by Jackie Lohrey
There are three ways to deal with a car loan when it is delinquent and you cannot update it. The first and best option is to sell the vehicle and repay the loan. The second option is to wait for the lender to regain possession of the vehicle and the third is to negotiate a voluntary surrender. Although it may seem that there is not much difference between recovery and voluntary surrender, both the process and the consequences are often very different.
Reactive vs. Proactive Measures
Recovery and voluntary surrender are similar in that they both result in the loss of your vehicle and both actions remain on your credit report for the next seven years. However, in many cases, this is where their similarities end.
The lender is in the driver’s seat with recovery. Some states do not require lenders to provide advance notice, and no state law says a lender must tell you when or where the repository will be held. Your vehicle will simply be towed from your home or a public place.
Rather, a voluntary recovery occurs at a specific time and place. One main difference is that this is a proactive response to a bad financial situation. It shows that you are taking responsibility rather than forcing the lender to take legal action.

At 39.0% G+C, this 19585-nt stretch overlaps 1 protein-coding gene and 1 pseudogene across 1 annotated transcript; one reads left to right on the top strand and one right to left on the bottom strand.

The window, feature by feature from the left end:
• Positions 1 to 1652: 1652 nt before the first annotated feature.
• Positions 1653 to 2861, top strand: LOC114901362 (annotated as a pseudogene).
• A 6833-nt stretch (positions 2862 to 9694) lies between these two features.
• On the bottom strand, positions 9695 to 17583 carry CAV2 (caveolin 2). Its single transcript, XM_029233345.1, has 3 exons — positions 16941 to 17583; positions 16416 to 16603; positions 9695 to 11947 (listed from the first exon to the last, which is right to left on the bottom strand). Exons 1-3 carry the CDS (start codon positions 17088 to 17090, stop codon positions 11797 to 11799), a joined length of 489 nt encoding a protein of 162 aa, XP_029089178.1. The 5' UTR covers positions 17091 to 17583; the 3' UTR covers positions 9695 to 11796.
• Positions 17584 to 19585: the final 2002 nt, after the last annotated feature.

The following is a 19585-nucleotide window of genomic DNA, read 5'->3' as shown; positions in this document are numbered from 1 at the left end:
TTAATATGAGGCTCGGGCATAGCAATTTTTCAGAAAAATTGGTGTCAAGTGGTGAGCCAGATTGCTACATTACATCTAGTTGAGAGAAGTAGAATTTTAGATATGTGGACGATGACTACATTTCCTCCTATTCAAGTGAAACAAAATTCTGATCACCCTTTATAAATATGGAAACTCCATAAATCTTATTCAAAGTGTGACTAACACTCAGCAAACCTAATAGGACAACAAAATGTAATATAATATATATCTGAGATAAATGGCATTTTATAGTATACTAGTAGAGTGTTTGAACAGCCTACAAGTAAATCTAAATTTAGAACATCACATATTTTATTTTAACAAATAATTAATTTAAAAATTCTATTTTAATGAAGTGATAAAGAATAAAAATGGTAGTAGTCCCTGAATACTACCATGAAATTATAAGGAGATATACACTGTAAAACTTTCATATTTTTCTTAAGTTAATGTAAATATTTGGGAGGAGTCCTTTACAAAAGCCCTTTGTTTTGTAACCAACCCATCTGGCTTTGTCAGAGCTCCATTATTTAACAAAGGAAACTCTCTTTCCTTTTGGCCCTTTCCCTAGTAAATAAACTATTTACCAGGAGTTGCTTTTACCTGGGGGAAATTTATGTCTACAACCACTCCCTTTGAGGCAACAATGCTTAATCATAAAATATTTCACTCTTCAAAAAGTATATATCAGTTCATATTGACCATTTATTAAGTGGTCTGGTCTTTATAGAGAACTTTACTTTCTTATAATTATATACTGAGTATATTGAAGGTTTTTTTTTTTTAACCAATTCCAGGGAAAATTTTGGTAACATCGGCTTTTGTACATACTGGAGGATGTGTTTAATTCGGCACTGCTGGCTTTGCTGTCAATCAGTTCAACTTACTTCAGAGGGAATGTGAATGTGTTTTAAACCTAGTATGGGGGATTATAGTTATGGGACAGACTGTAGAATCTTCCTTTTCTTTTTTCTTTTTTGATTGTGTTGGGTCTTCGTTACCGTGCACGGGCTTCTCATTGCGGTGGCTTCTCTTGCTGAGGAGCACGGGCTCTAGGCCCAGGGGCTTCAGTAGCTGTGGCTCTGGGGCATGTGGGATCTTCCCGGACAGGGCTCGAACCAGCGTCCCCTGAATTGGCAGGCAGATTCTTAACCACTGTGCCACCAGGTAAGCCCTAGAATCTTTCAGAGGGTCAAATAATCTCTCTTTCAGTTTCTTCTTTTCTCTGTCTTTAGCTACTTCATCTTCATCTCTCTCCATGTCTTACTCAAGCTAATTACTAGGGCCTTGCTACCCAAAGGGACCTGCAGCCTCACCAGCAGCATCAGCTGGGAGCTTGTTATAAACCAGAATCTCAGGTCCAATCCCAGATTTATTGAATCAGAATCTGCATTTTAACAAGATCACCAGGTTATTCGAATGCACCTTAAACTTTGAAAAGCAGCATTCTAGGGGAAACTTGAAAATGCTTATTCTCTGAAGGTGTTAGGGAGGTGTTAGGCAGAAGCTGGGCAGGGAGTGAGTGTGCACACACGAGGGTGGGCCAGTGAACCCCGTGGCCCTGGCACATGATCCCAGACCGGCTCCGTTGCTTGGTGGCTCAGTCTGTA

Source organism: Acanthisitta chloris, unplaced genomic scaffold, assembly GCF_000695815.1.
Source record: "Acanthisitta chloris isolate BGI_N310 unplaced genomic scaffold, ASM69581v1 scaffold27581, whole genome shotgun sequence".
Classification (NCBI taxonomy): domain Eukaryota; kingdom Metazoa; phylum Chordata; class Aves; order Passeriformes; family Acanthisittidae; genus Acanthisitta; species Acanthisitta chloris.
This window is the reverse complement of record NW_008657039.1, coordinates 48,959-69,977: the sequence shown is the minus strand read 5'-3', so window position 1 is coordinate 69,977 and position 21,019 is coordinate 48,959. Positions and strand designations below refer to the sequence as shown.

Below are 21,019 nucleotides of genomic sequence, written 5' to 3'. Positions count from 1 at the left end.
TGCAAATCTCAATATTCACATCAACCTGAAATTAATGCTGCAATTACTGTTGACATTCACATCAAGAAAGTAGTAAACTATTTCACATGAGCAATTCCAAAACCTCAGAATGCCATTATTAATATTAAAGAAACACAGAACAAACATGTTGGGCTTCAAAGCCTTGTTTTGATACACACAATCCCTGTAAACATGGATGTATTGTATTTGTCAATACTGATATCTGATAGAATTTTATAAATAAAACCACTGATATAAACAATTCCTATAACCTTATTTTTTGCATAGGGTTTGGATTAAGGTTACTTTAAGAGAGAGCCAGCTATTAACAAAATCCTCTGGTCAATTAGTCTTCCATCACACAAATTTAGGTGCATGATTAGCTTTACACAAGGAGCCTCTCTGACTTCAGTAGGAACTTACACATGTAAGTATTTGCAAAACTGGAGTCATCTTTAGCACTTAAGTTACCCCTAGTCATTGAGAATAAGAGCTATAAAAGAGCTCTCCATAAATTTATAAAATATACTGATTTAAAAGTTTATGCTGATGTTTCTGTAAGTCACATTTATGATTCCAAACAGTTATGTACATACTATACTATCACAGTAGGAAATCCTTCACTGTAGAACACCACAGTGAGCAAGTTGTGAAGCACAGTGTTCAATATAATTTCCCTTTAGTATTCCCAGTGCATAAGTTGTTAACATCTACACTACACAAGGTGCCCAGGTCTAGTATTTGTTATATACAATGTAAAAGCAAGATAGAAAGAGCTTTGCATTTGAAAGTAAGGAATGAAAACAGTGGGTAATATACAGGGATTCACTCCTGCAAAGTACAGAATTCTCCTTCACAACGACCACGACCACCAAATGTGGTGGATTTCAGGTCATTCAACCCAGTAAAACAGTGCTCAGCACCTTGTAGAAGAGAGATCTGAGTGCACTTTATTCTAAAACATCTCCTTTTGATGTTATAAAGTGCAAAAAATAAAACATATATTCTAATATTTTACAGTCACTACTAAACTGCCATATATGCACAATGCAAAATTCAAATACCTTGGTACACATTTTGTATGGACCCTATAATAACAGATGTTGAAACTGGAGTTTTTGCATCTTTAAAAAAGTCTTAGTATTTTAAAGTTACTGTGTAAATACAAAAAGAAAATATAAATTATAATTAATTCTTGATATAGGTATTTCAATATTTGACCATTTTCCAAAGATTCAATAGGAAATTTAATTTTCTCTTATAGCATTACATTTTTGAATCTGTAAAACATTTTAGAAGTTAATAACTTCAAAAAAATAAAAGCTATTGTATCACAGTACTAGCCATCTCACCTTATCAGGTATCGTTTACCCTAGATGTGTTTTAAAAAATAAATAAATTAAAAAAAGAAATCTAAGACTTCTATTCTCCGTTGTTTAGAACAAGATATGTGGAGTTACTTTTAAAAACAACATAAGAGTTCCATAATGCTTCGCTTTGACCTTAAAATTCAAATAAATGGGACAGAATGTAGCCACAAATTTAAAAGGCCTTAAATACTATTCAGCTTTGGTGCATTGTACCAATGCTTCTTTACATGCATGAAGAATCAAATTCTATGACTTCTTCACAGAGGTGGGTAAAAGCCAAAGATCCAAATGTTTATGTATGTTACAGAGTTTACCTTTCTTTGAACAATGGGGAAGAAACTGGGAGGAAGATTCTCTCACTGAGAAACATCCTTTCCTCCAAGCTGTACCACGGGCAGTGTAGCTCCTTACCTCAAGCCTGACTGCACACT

Short-term cost comparisons
Recovery generally involves an intermediary, whereas a voluntary surrender generally only involves you and the lender. Most lenders hire a repossession company that charges you, not the lender, for towing your car to a storage location. You may also be responsible for paying storage costs until the vehicle is sold. These costs add to the loan balance and are subject to interest. By arranging for a time and place to drop off your car, you can eliminate agent fee, towing expenses, and possibly storage costs, saving you hundreds of dollars.
Although the lender will sell your car in both repossession and voluntary surrender, the financial responsibility for a poor balance can vary. Although some state laws limit a lender’s rights to collect a bad balance, this is the exception, not the rule. In most states, you are still responsible for the outstanding loan balance after subtracting the sale proceeds and adding recovery costs. With a voluntary waiver, you may be able to negotiate with the lender. For example, a lender may agree to waive its right to collect the deficiency or agree not to report the default to the credit reporting agencies.